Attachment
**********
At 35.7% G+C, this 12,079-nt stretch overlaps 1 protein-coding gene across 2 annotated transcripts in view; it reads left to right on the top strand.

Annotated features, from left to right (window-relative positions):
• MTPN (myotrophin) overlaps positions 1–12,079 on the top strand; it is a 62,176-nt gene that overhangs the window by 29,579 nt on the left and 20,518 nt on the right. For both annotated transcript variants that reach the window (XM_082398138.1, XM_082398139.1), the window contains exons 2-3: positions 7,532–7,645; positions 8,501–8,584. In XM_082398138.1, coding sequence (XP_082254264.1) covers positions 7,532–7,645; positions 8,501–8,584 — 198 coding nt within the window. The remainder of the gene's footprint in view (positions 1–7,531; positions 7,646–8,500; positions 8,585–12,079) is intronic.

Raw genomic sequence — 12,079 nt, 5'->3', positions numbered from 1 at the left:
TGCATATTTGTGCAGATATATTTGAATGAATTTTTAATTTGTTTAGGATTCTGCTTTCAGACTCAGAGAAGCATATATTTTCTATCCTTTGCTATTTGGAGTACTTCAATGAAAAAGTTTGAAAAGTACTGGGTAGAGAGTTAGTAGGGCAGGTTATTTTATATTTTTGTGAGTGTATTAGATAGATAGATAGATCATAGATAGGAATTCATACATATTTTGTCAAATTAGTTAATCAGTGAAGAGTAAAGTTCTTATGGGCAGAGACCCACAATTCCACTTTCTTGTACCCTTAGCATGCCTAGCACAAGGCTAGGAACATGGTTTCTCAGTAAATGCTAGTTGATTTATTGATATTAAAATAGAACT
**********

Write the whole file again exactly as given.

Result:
At 35.7% G+C, this 12,079-nt stretch overlaps 1 protein-coding gene across 2 annotated transcripts in view; it reads left to right on the top strand.

Annotated features, from left to right (window-relative positions):
• MTPN (myotrophin) overlaps positions 1–12,079 on the top strand; it is a 62,176-nt gene that overhangs the window by 29,579 nt on the left and 20,518 nt on the right. For both annotated transcript variants that reach the window (XM_082398138.1, XM_082398139.1), the window contains exons 2-3: positions 7,532–7,645; positions 8,501–8,584. In XM_082398138.1, coding sequence (XP_082254264.1) covers positions 7,532–7,645; positions 8,501–8,584 — 198 coding nt within the window. The remainder of the gene's footprint in view (positions 1–7,531; positions 7,646–8,500; positions 8,585–12,079) is intronic.

Raw genomic sequence — 12,079 nt, 5'->3', positions numbered from 1 at the left:
TGCATATTTGTGCAGATATATTTGAATGAATTTTTAATTTGTTTAGGATTCTGCTTTCAGACTCAGAGAAGCATATATTTTCTATCCTTTGCTATTTGGAGTACTTCAATGAAAAAGTTTGAAAAGTACTGGGTAGAGAGTTAGTAGGGCAGGTTATTTTATATTTTTGTGAGTGTATTAGATAGATAGATAGATCATAGATAGGAATTCATACATATTTTGTCAAATTAGTTAATCAGTGAAGAGTAAAGTTCTTATGGGCAGAGACCCACAATTCCACTTTCTTGTACCCTTAGCATGCCTAGCACAAGGCTAGGAACATGGTTTCTCAGTAAATGCTAGTTGATTTATTGATATTAAAATAGAACT